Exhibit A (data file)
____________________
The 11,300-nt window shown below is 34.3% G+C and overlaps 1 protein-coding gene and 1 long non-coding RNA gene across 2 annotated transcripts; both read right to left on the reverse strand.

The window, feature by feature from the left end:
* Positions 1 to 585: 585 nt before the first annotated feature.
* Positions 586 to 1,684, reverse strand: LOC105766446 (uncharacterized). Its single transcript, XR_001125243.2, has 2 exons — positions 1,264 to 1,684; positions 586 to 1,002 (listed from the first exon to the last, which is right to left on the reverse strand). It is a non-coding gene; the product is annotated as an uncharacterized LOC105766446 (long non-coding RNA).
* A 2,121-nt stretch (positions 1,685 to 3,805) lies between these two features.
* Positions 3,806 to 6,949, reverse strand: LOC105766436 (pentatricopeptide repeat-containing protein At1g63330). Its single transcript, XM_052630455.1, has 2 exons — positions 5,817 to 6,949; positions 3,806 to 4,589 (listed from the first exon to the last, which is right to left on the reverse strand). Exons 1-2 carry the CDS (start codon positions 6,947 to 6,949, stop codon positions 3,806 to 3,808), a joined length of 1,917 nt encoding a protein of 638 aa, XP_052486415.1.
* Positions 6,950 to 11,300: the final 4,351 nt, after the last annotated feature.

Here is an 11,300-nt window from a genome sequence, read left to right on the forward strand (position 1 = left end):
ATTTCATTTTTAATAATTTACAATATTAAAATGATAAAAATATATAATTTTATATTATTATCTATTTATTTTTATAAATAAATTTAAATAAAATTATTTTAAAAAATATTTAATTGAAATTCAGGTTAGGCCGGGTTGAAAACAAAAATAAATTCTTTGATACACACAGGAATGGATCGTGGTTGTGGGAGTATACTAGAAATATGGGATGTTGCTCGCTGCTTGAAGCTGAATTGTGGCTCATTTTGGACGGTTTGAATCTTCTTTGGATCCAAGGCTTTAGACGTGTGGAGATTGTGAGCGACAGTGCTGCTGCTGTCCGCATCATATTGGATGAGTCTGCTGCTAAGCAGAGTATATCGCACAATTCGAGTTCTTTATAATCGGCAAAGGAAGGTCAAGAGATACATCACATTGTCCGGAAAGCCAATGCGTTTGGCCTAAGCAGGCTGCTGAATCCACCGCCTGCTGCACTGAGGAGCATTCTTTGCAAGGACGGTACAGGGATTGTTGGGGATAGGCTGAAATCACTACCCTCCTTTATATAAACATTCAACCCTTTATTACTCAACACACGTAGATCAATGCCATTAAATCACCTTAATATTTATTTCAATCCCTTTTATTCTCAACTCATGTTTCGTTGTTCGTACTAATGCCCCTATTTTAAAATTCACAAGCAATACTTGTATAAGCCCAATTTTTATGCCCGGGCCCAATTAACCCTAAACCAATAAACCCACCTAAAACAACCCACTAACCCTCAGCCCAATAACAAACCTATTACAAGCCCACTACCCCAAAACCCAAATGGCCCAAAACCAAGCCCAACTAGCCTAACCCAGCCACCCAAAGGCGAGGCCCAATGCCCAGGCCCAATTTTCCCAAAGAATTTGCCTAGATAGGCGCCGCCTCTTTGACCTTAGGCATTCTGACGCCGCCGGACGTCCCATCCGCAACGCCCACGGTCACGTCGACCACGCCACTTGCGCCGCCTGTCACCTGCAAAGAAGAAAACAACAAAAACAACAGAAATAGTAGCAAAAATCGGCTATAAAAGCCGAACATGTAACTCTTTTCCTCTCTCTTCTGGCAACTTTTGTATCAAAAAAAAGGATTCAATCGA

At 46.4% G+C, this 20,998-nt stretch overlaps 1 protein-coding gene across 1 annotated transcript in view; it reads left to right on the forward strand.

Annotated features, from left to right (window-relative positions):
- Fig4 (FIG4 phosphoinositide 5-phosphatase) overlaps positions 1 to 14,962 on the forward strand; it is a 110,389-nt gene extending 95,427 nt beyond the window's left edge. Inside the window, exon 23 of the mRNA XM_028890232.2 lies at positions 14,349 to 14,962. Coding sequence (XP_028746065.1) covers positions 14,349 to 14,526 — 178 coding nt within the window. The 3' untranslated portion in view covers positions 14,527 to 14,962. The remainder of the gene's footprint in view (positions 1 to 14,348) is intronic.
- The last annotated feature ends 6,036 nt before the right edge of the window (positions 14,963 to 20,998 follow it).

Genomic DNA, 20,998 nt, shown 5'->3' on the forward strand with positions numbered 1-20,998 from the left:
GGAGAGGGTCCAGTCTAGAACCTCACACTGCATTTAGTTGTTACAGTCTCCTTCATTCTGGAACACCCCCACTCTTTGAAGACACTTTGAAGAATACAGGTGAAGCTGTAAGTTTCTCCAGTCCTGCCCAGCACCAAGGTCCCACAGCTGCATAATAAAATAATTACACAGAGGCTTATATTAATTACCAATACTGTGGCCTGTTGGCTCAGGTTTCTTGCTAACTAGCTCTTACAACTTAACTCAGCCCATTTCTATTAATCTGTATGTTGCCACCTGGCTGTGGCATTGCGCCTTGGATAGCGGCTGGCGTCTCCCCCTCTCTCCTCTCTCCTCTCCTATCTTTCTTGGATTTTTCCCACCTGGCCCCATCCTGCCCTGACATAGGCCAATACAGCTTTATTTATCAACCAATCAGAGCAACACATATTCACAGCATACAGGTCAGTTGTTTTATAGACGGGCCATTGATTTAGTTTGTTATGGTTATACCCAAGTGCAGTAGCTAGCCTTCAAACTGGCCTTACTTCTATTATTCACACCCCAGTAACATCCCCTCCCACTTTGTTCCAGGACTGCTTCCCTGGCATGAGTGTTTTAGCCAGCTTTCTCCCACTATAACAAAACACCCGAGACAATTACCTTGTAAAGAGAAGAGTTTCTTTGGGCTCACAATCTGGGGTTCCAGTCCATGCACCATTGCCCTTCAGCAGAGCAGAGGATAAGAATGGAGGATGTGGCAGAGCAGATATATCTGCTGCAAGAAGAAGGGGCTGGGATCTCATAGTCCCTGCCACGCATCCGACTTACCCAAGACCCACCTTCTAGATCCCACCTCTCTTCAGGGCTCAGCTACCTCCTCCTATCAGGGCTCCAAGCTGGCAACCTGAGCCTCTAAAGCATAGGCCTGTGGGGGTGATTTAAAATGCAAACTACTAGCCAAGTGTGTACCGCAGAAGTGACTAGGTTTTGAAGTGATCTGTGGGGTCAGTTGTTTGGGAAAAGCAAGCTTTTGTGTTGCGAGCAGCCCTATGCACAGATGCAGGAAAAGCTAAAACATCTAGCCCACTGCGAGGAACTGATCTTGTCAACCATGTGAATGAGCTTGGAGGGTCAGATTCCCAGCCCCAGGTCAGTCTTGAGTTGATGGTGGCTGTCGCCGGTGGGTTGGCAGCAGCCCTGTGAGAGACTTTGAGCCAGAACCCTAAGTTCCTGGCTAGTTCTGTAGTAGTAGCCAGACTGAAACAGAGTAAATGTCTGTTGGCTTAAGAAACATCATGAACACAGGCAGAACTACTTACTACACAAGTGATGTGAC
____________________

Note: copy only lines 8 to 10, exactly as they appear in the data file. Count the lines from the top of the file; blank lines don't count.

Here is an 11,300-nt window from a genome sequence, read left to right on the forward strand (position 1 = left end):
ATTTCATTTTTAATAATTTACAATATTAAAATGATAAAAATATATAATTTTATATTATTATCTATTTATTTTTATAAATAAATTTAAATAAAATTATTTTAAAAAATATTTAATTGAAATTCAGGTTAGGCCGGGTTGAAAACAAAAATAAATTCTTTGATACACACAGGAATGGATCGTGGTTGTGGGAGTATACTAGAAATATGGGATGTTGCTCGCTGCTTGAAGCTGAATTGTGGCTCATTTTGGACGGTTTGAATCTTCTTTGGATCCAAGGCTTTAGACGTGTGGAGATTGTGAGCGACAGTGCTGCTGCTGTCCGCATCATATTGGATGAGTCTGCTGCTAAGCAGAGTATATCGCACAATTCGAGTTCTTTATAATCGGCAAAGGAAGGTCAAGAGATACATCACATTGTCCGGAAAGCCAATGCGTTTGGCCTAAGCAGGCTGCTGAATCCACCGCCTGCTGCACTGAGGAGCATTCTTTGCAAGGACGGTACAGGGATTGTTGGGGATAGGCTGAAATCACTACCCTCCTTTATATAAACATTCAACCCTTTATTACTCAACACACGTAGATCAATGCCATTAAATCACCTTAATATTTATTTCAATCCCTTTTATTCTCAACTCATGTTTCGTTGTTCGTACTAATGCCCCTATTTTAAAATTCACAAGCAATACTTGTATAAGCCCAATTTTTATGCCCGGGCCCAATTAACCCTAAACCAATAAACCCACCTAAAACAACCCACTAACCCTCAGCCCAATAACAAACCTATTACAAGCCCACTACCCCAAAACCCAAATGGCCCAAAACCAAGCCCAACTAGCCTAACCCAGCCACCCAAAGGCGAGGCCCAATGCCCAGGCCCAATTTTCCCAAAGAATTTGCCTAGATAGGCGCCGCCTCTTTGACCTTAGGCATTCTGACGCCGCCGGACGTCCCATCCGCAACGCCCACGGTCACGTCGACCACGCCACTTGCGCCGCCTGTCACCTGCAAAGAAGAAAACAACAAAAACAACAGAAATAGTAGCAAAAATCGGCTATAAAAGCCGAACATGTAACTCTTTTCCTCTCTCTTCTGGCAACTTTTGTATCAAAAAAAAGGATTCAATCGA

At 46.4% G+C, this 20,998-nt stretch overlaps 1 protein-coding gene across 1 annotated transcript in view; it reads left to right on the forward strand.